That last night, I also added in three pie-in-the-sky stretch goals, just in case I woke up in crazytown. We got to Archivistrix in the last hour of the campaign!
Stretch goals don't have to be serious, either. I've seen several campaigns that had things like 'I'll get a tattoo at $10,000,' or 'I'll videotape myself dancing.'
Rewards and Add-Ons
I've talked briefly above about reward levels and add-ons, but let's take a closer look at those.
Kickstarter backers can pledge money to a project at any random value, but the vast majority of them choose a reward package. The creator sets a price and the details for each reward - a copy of an ebook and a bookmark, for example, or two copies of a book and a postcard.
You can also pledge for a reward, and then add a few dollars for add-ons. The most common add-ons are extra copies; I offered extra copies of each coloring book we got to, and also packages of the collectable cards.
It's a bit of a toss-up, trying to decide whether to make something an add-on, or a reward package, and there are a lot of ways to decide, and even if you have just a few things available, there are a lot of ways to mix and match! I watched one campaign that was so complicated, they released a spreadsheet, so you could figure out which rewards could get which add-ons, and which stretch goals had unlocked which extra perks for each reward level... I recommend avoiding anything this complex.
What about their pricing? More great advice I received before I listed my project was not to have my lowest reward too low. Lots of people are going to pledge at the lowest value listed, just to get in on the project. If your lowest reward tier is $1, you'll get a handful of $1 pledges. If your lowest tier is $8, you'll get pretty nearly that same handful of $8 pledges... and it's worth a LOT more. If someone can afford $1, but not $8, they can still pledge that $1, without claiming a reward package, and you can still offer all your supporters some kind of bonus (I offered a PDF download of a piece of artwork I had just finished, and an inexpensive ACEO print) without making it a formal reward level.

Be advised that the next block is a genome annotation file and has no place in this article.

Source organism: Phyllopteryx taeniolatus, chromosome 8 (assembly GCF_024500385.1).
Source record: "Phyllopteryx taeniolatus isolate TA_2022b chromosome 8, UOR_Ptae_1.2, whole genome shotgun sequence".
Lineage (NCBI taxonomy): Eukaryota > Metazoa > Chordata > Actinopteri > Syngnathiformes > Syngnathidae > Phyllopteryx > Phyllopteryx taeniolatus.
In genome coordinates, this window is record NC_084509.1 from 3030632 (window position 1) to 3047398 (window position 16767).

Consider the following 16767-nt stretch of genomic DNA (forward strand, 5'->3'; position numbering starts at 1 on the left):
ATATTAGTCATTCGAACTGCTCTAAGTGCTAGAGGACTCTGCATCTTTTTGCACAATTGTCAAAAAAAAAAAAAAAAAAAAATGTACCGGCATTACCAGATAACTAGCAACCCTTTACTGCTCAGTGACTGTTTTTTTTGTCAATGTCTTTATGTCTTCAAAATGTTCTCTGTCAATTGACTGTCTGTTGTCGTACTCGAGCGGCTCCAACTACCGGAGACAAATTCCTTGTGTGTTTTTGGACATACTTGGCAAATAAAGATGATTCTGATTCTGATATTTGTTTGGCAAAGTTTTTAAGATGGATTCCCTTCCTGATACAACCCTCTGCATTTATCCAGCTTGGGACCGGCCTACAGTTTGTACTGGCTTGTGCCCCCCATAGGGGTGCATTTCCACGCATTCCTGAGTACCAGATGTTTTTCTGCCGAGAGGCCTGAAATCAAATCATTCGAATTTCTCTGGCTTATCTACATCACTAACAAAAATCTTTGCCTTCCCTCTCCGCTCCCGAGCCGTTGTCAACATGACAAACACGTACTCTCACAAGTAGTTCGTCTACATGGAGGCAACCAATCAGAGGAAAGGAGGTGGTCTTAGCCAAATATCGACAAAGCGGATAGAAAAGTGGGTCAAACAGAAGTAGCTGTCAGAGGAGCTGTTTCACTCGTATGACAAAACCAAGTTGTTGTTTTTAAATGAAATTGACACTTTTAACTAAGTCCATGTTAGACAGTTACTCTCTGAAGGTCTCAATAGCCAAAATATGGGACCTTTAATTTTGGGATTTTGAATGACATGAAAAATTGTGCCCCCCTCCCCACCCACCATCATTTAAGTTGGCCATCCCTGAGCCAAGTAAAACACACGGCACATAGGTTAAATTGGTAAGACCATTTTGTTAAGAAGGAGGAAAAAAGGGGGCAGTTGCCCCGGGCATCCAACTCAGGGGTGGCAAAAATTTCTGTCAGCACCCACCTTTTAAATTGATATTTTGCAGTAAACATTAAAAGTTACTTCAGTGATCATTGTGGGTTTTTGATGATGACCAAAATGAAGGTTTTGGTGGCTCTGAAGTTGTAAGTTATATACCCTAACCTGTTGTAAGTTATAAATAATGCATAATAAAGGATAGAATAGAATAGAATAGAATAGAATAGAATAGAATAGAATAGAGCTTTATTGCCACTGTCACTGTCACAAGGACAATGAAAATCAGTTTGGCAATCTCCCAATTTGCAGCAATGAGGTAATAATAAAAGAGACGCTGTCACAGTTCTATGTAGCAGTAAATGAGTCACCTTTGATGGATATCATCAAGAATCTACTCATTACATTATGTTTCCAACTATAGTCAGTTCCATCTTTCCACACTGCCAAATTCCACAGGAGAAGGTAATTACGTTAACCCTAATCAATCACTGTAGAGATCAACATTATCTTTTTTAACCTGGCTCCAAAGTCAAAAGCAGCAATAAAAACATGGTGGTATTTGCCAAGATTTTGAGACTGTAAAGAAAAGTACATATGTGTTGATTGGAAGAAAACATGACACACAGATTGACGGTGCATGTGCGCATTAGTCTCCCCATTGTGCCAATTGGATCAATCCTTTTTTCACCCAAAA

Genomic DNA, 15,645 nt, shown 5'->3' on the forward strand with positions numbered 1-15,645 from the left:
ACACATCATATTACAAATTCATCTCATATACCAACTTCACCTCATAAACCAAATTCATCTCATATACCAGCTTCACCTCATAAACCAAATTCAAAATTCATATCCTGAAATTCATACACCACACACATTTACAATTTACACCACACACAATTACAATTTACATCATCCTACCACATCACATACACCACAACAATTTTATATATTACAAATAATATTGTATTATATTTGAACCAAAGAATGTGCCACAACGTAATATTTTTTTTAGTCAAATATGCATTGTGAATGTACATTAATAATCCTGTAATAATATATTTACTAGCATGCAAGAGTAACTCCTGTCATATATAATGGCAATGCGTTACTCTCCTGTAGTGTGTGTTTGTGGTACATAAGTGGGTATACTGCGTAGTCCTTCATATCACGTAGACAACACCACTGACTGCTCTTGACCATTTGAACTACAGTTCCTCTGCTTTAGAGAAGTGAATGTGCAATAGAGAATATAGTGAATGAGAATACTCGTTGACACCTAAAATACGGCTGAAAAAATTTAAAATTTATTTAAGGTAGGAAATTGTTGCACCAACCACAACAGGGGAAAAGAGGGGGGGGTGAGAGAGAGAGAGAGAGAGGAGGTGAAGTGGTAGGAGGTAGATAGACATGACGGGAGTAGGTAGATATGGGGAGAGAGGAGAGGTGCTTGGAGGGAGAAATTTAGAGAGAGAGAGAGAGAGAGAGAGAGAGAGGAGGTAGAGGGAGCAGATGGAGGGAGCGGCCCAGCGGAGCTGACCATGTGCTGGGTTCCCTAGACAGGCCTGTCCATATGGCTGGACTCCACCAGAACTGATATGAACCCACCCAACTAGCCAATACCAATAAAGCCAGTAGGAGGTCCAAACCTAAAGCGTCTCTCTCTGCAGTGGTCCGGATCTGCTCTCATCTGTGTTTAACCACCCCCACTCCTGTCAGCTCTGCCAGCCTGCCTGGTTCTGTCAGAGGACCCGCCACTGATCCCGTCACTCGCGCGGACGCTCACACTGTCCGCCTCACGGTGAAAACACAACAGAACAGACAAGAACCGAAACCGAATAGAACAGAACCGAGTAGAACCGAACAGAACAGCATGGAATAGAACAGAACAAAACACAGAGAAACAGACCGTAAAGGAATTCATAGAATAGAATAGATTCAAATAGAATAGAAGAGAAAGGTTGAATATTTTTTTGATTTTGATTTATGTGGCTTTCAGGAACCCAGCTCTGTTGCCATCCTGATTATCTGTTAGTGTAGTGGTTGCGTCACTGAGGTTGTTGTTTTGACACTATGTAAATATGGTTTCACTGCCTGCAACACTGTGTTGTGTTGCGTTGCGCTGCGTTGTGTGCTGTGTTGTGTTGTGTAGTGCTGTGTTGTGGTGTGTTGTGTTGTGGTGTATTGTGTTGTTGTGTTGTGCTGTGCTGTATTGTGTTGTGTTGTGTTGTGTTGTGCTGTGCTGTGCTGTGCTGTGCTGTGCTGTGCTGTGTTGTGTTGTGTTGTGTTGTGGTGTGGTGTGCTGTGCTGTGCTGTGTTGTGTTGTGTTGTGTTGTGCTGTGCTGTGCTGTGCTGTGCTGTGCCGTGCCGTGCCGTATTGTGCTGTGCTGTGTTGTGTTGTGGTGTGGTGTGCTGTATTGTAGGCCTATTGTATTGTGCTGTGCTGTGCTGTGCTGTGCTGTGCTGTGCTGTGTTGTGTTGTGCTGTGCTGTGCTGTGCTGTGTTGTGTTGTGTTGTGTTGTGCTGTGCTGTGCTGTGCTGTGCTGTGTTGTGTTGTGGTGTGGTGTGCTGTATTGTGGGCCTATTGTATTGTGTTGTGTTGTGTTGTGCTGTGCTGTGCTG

Stair-step your rewards logically, without too much gap in cost between levels. You want to tempt people up the levels, so have nifty new things that add on with each package, but seem within reach. (People think: "I've pledged $20, but for $5 more I get a pair of illustrated postcards... and for $5 more, I'll get a magnet, too...")
It's also a good idea not to have things available at lower levels that the higher packages don't get. I got quite a lot of complaints the first few days because the only reward level that included the PDF of Dotminatrix was a $12 digital double pack. As a stretch goal, I ended up adding that to all of the higher packages as well. An alternate would have been to make it available as an inexpensive add-on. Ideally, however, it would have been added to all the higher level rewards already! Never make your backer have to choose a smaller reward package to get something they want.
Make sure you cover your reward costs, plus what you need to fund to your project. Although goodies are great, don't break the bank on them. Don't promise postcards until you get enough pledges to order them in bulk, for example. And factor your time in - you want to spend that time crafting your novel, not cutting out shaped stickers by hand for six weeks. You can limit some rewards, for practical purposes - be sure to do this, even if you set those numbers fairly high. I had existing originals available at a few reward levels, and these by necessity had to be limited to just one. I also had a few commission slots available, but didn't want to commit to some crazy unknown number of these, so I kept art card commissions to 6 and 9x12 inch commissions to just 2. Scarcity can also drive demand!
Have fun with your rewards! Pretty much on a lark, I added a $75 reward called 'Aspiring Artist' that included two copies of the coloring book, a series of the collectible cards from Fantastrix, a tin of colored pencils, an ink pen of the brand I used to create most of the artwork, and 10 blank art cards to inspire their own artwork. This ended up being a surprisingly popular option.